Within the global economy, Islamic finance is still minuscule. According to London Business School, the total value of Islamic financial business in 2007 was something like US$729 billion (Dh2.6 trillion). That sounds big, roughly the same magnitude as the US government's current bailout programme of its toxic assets, but it is still a mere 1 per cent of the total value of the world economy. With 1.6 billion Muslims out of the world population of 6.6 billion, you could argue that Muslims are hugely underserved by their financial providers. So there is plenty of potential.
Some western bankers saw that several years ago, and there was a rush to hire Muslim staff and initiate Sharia-compliant operations. These focused on the big Muslim communities in the Middle East, Indonesia and Malaysia, but also began to fish in the big pools of Islamic communities in Europe and North America. Whether this represents "conversion" to Islamic financial methods on the part of westerners is another matter. They were after business, of course, and particularly the big pools of liquidity held by governments and wealthy individuals in the Gulf, and the mass markets of the Far East. Their motive was profit, not a more secure global financial system, and they were ready to bolt on Sharia-compliant procedures to the most hair-raising and risk-taking aspects of casino capitalism.
They also did it grudgingly and with many reservations. There was much complaint in western banking circles about lack of regulation in Islamic finance, the high fees needed to lure the comparatively small number of Sharia-qualified financiers in the world, and the cost of "fatwa-shopping", the process by which western-originated financial products were issued with Sharia-compliant authorisation.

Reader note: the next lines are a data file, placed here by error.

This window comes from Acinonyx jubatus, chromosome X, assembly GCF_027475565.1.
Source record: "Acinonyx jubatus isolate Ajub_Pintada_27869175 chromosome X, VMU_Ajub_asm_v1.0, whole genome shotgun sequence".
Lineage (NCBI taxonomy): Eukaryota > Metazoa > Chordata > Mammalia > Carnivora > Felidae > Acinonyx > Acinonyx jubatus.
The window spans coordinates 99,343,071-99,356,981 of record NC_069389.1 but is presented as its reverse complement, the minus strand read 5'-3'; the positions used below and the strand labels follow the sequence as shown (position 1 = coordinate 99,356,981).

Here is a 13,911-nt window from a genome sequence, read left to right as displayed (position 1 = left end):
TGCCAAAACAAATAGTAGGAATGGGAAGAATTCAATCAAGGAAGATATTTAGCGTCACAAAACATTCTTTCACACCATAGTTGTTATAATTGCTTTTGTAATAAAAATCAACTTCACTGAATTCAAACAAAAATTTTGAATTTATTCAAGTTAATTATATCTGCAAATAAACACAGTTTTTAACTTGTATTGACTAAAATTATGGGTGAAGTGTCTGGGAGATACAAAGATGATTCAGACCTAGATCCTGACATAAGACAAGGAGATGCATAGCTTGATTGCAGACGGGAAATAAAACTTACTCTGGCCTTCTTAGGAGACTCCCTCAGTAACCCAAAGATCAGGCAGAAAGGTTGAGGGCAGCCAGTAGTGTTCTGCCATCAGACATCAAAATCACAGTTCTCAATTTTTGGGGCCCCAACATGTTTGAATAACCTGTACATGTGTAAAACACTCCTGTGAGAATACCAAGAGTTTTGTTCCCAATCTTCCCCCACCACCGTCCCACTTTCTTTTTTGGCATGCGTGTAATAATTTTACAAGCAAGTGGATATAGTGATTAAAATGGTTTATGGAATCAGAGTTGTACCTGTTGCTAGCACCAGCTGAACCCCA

"It's a con. They know it and we know it. But it's the price we have to pay for access to the Islamic markets," said one western banker at the Hyatt last week. There is no real conversion to Islamic principles there; merely a typical western business imperative to get a slice of some action when conventional markets are locked in financial paralysis. HSBC, one of the better-run global banks that has so far stayed out of the spiral of government bailout, has decided Islamic finance is a top priority.
"It will be one of the few areas of world finance where there is any growth this year. We think the market for sukuks will revive and there is huge potential in consumer retail banking products. The demographics are all-important: Islam is young and growing, Christendom is old and dying," said a Dubai HSBC executive. But what about Sir Fred, and his bonus - would a multimillion-dollar compensation package for wrecking RBS have been acceptable under Sharia principles?
Dr Dar said: "It would not have been 'haram' (forbidden) - that is a very strong phrase in Islamic finance. But it would have been objectionable." That is roughly the predicament of the British politicians are trying to get him to pay it back. It seems the two systems have plenty in common already. email@example.com